Academic flourishing

    Optimising student development with evidence-based higher education

    Academic flourishing stands for the combination of success in the study programme and other important life domains of students. Which interventions reduce the drop-out rate and at the same time increase student wellbeing? What combination of study and employment is optimal? What research is needed to explore such combinations? In this PhD research process, Izaak Dekker explored these questions using experimental, interdisciplinary and longitudinal studies.

    About the project

    Project description

    The studies in this doctoral research process focus on the question of what contributes to academic flourishing. The doctoral research process resulted in four articles, three of which are based on underlying projects. The first article describes how educational scientists can contribute to academic flourishing by conducting experiments together with professionals that aim to combine various relevant objectives. The second article (based on the goal-setting project) reports the results of a large-scale field experiment on the effects of an assignment in which students describe their desired futures and goals. Students who did this assignment at the beginning of their study programme dropped out significantly less often and gained more credits than students who did a control assignment. The third article (based on the chatbot project) combines findings from educational psychology, clinical psychology, and artificial intelligence to recommend types of follow-up interventions that provide personalised coaching based on the goals and limitations. The last article (based on the ‘Working alongside your study programme’ project) reports on a longitudinal study into the effects of different types of employment on the study progress of trainee teachers. The findings of this study indicate that the optimal amount of employment at the beginning of the study programme is eight hours. In the third year, many students swap their part-time jobs outside education for jobs in education. Surprisingly, this employment is, on average, related to achieving significantly more study progress.

    PhD research projects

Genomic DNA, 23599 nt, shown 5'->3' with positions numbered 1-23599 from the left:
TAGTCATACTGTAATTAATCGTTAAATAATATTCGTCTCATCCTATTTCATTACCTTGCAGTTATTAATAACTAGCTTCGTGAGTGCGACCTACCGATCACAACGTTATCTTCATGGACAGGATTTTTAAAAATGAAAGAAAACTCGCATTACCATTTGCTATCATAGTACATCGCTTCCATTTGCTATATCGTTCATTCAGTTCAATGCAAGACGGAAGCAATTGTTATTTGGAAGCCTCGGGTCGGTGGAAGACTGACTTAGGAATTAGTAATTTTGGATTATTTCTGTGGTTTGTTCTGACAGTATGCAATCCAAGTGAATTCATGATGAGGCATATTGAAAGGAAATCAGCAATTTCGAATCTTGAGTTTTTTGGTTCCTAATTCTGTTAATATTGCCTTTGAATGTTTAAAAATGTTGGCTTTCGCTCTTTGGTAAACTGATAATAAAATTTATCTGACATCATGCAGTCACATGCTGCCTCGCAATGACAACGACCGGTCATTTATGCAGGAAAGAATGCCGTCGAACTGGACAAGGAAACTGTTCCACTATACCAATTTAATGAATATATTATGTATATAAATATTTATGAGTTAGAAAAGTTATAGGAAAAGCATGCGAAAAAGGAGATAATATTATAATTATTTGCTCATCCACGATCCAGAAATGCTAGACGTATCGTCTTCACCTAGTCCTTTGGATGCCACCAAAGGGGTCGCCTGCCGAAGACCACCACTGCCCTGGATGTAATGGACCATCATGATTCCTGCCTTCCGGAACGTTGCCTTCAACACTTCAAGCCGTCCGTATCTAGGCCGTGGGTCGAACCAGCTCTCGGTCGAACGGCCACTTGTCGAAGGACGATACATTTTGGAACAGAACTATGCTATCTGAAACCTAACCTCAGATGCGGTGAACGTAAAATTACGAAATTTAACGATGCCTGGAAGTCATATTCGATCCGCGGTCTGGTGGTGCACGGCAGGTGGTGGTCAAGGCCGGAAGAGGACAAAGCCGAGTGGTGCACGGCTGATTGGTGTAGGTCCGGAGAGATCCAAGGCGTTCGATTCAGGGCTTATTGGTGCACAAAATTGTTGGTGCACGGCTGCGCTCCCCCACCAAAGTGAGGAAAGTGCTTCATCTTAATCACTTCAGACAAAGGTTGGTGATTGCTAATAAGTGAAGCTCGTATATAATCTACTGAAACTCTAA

Several projects fall under the doctoral research process. Below are the links to the project pages.

    • Goal setting
    • A chatbot for study skills, student wellbeing and study success
    • Employment alongside your study programme

    Intended results

    1,134 students participated in an experiment that showed that goal setting led to significantly more credits being earned and fewer drop-outs.

    Currently, 16 study programmes from three different schools (HR Business School, School of Built Environment, School of Education) at Rotterdam University of Applied Sciences apply the goal-setting intervention in their curriculum.

    917 students from Rotterdam School of Management and 150 students from Rotterdam University of Applied Sciences participated in an experiment that tested the effects of a chatbot coach on study performance and student well-being.


    For this project, we collaborated with a large number of partners, both within and outside Rotterdam University of Applied Sciences.

    • Erasmus Centre for Study and Career Success
    • Equal Opportunities Alliance
    • School for Teacher Training (Rotterdam University of Applied Sciences)
    • HR Business School (Rotterdam University of Applied Sciences)
    • School of Built Environment (Rotterdam University of Applied Sciences)
    • Rotterdam School of Management

    Project facts


    2018 - 2021


    The project is financed by a promotion voucher, participating schools and a senior Comenius grant. 


    Optimalisation of Learning Processes

    ‘Have you ever noticed that you perform better when you set specific and ambitious goals in advance?’

    Izaak Dekker


    involved in this project
    • Izaak Dekker
      PhD Candidate, Rotterdam University of Applied Sciences